Don’t jeopardize an indispensable benefit of filing bankruptcy–immediate protection from your creditors.
Losing the Entire “Automatic Stay”
We’ve been going through a series of blog posts about the different important twists and turns of the “automatic stay.” That’s the protection from creditor collections that goes into effect the moment you and your bankruptcy lawyer file your case.
A debtor can lose this protection as to one creditor if the creditor asks for and gets “relief from stay.” However, in rare circumstances debtors can lose the automatic stay protection as to ALL of their creditors, all at once. We cover this second situation in today’s blog post and the next one.
“Relief from Stay” as to One Debt
A couple of weeks ago we got specifically into the circumstances where a creditor could ask for “relief from stay.” If a creditor is successful in such an attempt, the automatic stay no longer applies to it. Or at least it doesn’t apply in some respect.
For example, a vehicle loan creditor may get permission to repossess a vehicle if you don’t make payments. That permission would very likely not allow the creditor to do anything except repossess the vehicle. For instance, the creditor could not sue you or otherwise try to collect on any remaining balance on the loan.
Furthermore, as just mentioned, the “relief from stay” that a creditor would receive would apply only to it. That limited permission to chase you or your asset(s) would not apply to the rest of your creditors.
But imagine if instead ALL of your creditors could pursue you all at once, in spite of you having filed bankruptcy!
Bankruptcy Is Ineffective without the Automatic Stay
Let’s demonstrate how bankruptcy does work without the automatic stay, first, in a Chapter 7 “straight bankruptcy” case. In most consumer Chapter 7 cases all or most of the debts are “discharged”—legally written off—about 3 months after you file the case. But without the automatic stay the creditors could try to force you to pay in the meantime. That would be a mess.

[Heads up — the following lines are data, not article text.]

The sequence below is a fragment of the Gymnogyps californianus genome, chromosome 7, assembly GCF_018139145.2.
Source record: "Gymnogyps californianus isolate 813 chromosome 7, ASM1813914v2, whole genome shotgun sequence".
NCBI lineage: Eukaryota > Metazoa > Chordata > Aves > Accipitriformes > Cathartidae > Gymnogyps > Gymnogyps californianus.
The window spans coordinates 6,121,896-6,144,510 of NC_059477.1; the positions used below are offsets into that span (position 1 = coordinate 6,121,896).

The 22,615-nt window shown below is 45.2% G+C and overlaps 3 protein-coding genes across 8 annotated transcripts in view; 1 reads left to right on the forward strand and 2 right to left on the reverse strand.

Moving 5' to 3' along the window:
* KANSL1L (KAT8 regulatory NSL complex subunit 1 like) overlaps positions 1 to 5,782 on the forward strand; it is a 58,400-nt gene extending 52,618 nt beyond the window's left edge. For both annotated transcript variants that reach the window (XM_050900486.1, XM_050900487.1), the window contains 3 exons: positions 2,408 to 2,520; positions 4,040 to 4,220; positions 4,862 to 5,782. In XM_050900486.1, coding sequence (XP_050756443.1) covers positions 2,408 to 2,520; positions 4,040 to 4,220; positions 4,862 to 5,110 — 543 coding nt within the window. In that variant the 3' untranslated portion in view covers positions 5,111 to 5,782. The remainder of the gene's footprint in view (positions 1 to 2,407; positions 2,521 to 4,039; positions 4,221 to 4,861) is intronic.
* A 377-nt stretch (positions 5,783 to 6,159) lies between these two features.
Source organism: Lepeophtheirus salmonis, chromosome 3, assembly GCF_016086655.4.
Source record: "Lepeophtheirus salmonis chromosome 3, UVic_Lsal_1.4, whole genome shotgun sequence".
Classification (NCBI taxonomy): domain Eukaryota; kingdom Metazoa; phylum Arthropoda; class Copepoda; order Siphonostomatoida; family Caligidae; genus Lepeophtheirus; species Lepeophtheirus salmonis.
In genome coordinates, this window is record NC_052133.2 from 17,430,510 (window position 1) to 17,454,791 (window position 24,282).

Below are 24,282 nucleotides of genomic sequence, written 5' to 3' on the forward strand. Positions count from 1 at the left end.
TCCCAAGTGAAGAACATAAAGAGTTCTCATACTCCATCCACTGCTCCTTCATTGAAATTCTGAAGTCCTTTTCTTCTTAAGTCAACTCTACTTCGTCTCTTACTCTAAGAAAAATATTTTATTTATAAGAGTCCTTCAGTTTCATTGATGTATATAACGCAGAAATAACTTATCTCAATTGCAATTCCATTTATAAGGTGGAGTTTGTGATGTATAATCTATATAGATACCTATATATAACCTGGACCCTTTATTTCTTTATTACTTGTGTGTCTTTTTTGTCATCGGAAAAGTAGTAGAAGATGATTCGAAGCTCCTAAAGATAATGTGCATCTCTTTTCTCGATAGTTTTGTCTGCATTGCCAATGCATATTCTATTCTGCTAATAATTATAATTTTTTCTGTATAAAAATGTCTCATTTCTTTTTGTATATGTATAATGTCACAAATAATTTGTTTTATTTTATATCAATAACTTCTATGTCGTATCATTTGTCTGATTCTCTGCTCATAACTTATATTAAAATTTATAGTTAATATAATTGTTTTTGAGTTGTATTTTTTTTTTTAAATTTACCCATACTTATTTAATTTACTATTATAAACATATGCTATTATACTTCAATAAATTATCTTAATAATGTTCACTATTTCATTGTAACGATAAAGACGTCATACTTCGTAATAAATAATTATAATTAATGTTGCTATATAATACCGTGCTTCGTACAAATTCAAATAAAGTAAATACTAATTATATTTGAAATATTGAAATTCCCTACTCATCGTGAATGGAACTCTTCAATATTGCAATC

There may also be debts that Chapter 7 does not discharge, such as child support. Or you may have other debts you don’t want to discharge, such as a vehicle loan, to keep the vehicle. If all your creditors could continue pressuring you to pay, you would not be able to pay these more important debts.
In a Chapter 13 “adjustment of debts” case it would only be worse. In most of these cases you pay creditors only a portion of what you owe them. Often you pay most creditors only a small portion of what you owe, and do so over a 3-to-5-year period. The discharge of debts only happens at the end of that period. This arrangement would simply not work at all without the automatic stay making creditors stop their collections and accept the terms of the payment plan.
Without the automatic stay most bankruptcy cases would not accomplish what you need.
One Prior Dismissed Bankruptcy within 1 Year
So how could you lose the automatic stay as to all of your creditors?
- during the one-year period before filing a new case you were in a prior bankruptcy case; and
- that prior case was “dismissed” (thrown out and/or closed before it was completed.
Then the automatic stay could altogether terminate 30 days after filing your new case. See Section 362(c)(3) of the U.S. Bankruptcy Code.
The automatic stay would go into effect as usual at the filing of your new case. But then its protection would automatically end 30 days later. It would only not end if in the meantime you and your bankruptcy lawyer persuaded the bankruptcy judge that your new case was filed “in good faith.”
It takes stronger evidence in certain circumstances to show the required “good faith.” It takes “clear and convincing” evidence to show the necessary “good faith” under the following circumstances:
- if the prior case’s dismissal resulted from your failing to:
- file required documents at court
- “provide adequate protection as ordered by the court” (See our blog post of Oct. 17, 2016 about “Adequate Protection”)
- “perform the terms” of a court-approved payment plan
- if “there has not been a substantial change in [your] financial or personal affairs” “or any other reason to conclude” that the new case will be successful
If you can produce the necessary evidence that the new case was filed in “good faith,” then the automatic stay extends beyond the 30 days and remains in effect throughout the bankruptcy case.
So if you are considering bankruptcy, think carefully about whether you might have filed an earlier case recently. If there’s any chance you (or a spouse) filed an earlier bankruptcy case, tell your lawyer about it. You’ll get the legal advice you need about whether you really had a prior case that could cause problems now. If so, your lawyer will to help you establish that you filed your new case in “good faith.”